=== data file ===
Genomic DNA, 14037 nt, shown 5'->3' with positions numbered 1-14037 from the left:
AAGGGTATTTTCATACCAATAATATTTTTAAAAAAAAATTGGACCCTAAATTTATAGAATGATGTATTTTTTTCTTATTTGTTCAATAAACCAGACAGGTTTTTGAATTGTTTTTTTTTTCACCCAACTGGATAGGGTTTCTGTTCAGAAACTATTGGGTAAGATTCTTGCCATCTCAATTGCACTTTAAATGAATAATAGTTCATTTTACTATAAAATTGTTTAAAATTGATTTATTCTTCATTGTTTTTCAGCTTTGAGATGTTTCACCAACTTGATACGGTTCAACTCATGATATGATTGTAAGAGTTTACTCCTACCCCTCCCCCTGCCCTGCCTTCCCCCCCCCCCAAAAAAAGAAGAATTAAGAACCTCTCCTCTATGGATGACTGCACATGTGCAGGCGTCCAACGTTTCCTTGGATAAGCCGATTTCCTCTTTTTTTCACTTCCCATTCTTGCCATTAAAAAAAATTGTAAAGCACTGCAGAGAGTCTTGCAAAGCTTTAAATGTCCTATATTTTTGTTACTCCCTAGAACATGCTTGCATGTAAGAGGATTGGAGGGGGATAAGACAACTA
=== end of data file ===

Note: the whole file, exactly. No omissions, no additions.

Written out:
Genomic DNA, 14037 nt, shown 5'->3' with positions numbered 1-14037 from the left:
AAGGGTATTTTCATACCAATAATATTTTTAAAAAAAAATTGGACCCTAAATTTATAGAATGATGTATTTTTTTCTTATTTGTTCAATAAACCAGACAGGTTTTTGAATTGTTTTTTTTTTCACCCAACTGGATAGGGTTTCTGTTCAGAAACTATTGGGTAAGATTCTTGCCATCTCAATTGCACTTTAAATGAATAATAGTTCATTTTACTATAAAATTGTTTAAAATTGATTTATTCTTCATTGTTTTTCAGCTTTGAGATGTTTCACCAACTTGATACGGTTCAACTCATGATATGATTGTAAGAGTTTACTCCTACCCCTCCCCCTGCCCTGCCTTCCCCCCCCCCCAAAAAAAGAAGAATTAAGAACCTCTCCTCTATGGATGACTGCACATGTGCAGGCGTCCAACGTTTCCTTGGATAAGCCGATTTCCTCTTTTTTTCACTTCCCATTCTTGCCATTAAAAAAAATTGTAAAGCACTGCAGAGAGTCTTGCAAAGCTTTAAATGTCCTATATTTTTGTTACTCCCTAGAACATGCTTGCATGTAAGAGGATTGGAGGGGGATAAGACAACTA